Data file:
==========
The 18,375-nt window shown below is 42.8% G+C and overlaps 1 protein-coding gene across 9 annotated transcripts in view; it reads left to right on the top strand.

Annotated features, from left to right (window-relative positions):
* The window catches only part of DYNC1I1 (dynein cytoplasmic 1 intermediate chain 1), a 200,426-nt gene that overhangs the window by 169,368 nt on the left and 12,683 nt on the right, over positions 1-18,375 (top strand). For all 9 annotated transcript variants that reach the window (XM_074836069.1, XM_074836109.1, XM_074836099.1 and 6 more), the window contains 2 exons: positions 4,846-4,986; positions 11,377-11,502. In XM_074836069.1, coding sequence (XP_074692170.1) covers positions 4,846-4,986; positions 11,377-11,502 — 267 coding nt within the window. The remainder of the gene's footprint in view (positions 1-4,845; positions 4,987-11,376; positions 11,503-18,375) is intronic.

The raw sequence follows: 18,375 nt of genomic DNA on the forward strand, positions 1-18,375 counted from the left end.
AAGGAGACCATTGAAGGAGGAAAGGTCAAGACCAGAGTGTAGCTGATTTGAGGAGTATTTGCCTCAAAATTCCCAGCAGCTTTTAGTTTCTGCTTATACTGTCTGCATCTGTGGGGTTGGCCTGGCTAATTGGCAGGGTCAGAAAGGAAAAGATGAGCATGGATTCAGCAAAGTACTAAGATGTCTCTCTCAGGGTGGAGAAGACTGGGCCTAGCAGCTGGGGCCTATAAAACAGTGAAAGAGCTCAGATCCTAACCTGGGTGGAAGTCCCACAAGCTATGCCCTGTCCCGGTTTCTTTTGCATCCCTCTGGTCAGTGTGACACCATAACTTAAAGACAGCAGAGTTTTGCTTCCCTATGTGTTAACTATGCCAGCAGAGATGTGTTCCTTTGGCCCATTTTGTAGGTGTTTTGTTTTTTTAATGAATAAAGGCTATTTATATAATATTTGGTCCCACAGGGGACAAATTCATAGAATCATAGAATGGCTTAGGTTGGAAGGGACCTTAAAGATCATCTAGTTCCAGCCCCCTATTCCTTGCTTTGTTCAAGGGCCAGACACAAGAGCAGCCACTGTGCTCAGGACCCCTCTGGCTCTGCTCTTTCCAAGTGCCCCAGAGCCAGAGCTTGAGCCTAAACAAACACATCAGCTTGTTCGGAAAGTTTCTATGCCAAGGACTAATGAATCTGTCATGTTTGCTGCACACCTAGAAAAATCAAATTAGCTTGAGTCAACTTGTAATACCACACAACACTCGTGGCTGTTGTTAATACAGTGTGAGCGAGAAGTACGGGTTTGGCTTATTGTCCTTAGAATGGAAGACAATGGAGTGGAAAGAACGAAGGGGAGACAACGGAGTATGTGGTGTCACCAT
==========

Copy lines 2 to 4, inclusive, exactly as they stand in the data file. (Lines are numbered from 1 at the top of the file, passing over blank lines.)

Annotated features, from left to right (window-relative positions):
* The window catches only part of DYNC1I1 (dynein cytoplasmic 1 intermediate chain 1), a 200,426-nt gene that overhangs the window by 169,368 nt on the left and 12,683 nt on the right, over positions 1-18,375 (top strand). For all 9 annotated transcript variants that reach the window (XM_074836069.1, XM_074836109.1, XM_074836099.1 and 6 more), the window contains 2 exons: positions 4,846-4,986; positions 11,377-11,502. In XM_074836069.1, coding sequence (XP_074692170.1) covers positions 4,846-4,986; positions 11,377-11,502 — 267 coding nt within the window. The remainder of the gene's footprint in view (positions 1-4,845; positions 4,987-11,376; positions 11,503-18,375) is intronic.

The raw sequence follows: 18,375 nt of genomic DNA on the forward strand, positions 1-18,375 counted from the left end.